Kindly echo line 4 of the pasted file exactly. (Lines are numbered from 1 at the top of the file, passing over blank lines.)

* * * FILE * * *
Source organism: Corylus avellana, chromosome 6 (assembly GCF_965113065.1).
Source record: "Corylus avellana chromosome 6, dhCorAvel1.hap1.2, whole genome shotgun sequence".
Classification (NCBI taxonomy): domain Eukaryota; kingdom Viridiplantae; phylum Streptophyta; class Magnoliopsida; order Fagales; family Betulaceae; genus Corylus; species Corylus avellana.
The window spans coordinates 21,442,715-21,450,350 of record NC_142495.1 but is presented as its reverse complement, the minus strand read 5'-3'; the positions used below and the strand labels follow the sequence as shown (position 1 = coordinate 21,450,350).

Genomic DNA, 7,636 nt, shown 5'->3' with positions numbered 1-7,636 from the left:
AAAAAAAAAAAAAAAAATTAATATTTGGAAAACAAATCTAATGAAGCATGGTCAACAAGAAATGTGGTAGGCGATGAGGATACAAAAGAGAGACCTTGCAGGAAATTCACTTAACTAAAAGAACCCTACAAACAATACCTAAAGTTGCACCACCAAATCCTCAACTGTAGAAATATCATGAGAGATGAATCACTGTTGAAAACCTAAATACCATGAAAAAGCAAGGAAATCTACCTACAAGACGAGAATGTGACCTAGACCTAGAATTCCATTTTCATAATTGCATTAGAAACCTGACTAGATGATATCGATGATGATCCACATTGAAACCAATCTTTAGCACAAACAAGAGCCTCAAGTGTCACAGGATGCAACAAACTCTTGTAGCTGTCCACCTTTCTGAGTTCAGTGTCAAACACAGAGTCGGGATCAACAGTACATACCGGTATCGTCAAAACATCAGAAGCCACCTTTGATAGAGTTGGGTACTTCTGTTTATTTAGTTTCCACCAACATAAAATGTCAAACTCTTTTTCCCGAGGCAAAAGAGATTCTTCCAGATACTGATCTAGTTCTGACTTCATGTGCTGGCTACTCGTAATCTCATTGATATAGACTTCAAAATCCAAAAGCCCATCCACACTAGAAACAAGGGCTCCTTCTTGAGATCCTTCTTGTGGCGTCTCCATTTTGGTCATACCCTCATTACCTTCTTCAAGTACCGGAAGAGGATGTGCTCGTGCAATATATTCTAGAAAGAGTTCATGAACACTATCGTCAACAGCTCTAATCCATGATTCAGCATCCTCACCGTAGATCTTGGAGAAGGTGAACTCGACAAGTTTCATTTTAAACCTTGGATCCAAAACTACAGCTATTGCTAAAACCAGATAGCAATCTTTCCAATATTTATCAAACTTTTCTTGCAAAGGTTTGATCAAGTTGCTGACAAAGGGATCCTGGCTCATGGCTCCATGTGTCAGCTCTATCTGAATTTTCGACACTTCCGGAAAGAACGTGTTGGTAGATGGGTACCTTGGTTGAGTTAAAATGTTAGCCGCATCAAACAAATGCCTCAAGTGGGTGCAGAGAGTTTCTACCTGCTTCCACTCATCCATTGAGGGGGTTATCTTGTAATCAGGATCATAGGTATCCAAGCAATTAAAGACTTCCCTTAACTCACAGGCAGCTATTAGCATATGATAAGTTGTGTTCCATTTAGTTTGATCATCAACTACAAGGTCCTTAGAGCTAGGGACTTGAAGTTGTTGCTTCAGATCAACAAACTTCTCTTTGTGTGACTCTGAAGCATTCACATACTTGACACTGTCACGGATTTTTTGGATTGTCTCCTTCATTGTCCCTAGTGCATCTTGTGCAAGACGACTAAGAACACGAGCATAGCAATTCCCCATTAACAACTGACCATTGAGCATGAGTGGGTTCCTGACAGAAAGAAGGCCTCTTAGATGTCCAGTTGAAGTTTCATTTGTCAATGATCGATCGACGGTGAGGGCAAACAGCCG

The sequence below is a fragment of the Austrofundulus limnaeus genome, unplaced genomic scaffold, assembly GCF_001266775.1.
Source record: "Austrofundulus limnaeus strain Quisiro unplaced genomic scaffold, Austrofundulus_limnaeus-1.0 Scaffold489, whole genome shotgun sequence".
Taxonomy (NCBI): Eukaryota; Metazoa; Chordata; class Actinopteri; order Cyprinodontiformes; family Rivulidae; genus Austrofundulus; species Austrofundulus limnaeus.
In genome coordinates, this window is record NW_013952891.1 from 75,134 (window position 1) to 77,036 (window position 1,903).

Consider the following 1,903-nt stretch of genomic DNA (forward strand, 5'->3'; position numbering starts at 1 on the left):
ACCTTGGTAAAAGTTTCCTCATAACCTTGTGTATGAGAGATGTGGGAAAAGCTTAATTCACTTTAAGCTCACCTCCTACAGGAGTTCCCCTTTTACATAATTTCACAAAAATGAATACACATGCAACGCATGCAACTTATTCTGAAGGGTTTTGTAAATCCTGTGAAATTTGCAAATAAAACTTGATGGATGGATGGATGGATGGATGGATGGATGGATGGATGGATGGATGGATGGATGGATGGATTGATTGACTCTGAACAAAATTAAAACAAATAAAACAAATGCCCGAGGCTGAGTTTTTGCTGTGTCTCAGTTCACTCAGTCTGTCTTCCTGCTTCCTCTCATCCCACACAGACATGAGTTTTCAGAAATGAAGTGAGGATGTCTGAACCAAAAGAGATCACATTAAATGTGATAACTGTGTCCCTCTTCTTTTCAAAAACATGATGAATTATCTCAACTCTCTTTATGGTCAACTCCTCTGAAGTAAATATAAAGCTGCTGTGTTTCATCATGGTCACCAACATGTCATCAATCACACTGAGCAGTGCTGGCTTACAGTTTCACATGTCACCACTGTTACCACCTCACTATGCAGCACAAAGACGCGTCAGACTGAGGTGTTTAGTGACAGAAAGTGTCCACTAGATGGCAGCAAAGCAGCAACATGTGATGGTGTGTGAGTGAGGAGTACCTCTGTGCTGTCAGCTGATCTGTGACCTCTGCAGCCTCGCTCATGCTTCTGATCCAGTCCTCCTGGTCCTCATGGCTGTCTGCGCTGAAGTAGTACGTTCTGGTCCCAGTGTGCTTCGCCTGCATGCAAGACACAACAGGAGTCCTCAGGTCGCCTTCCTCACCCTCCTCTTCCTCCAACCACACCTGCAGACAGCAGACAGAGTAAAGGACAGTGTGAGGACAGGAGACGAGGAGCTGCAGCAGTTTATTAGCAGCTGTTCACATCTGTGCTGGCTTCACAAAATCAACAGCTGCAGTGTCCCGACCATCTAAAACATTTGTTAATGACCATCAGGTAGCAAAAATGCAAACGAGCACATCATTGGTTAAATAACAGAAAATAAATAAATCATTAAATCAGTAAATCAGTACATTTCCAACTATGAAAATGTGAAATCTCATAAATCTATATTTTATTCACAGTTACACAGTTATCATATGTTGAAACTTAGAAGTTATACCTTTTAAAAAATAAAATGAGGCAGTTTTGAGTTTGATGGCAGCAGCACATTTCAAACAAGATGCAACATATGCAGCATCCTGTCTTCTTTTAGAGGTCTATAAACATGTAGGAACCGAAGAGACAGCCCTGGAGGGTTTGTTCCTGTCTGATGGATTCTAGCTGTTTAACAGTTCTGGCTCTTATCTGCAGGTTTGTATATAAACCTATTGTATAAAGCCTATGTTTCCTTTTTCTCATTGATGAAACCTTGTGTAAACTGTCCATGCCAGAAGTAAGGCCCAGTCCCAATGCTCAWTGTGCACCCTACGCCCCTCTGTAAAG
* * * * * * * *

The window spans coordinates 21,442,715-21,450,350 of record NC_142495.1 but is presented as its reverse complement, the minus strand read 5'-3'; the positions used below and the strand labels follow the sequence as shown (position 1 = coordinate 21,450,350).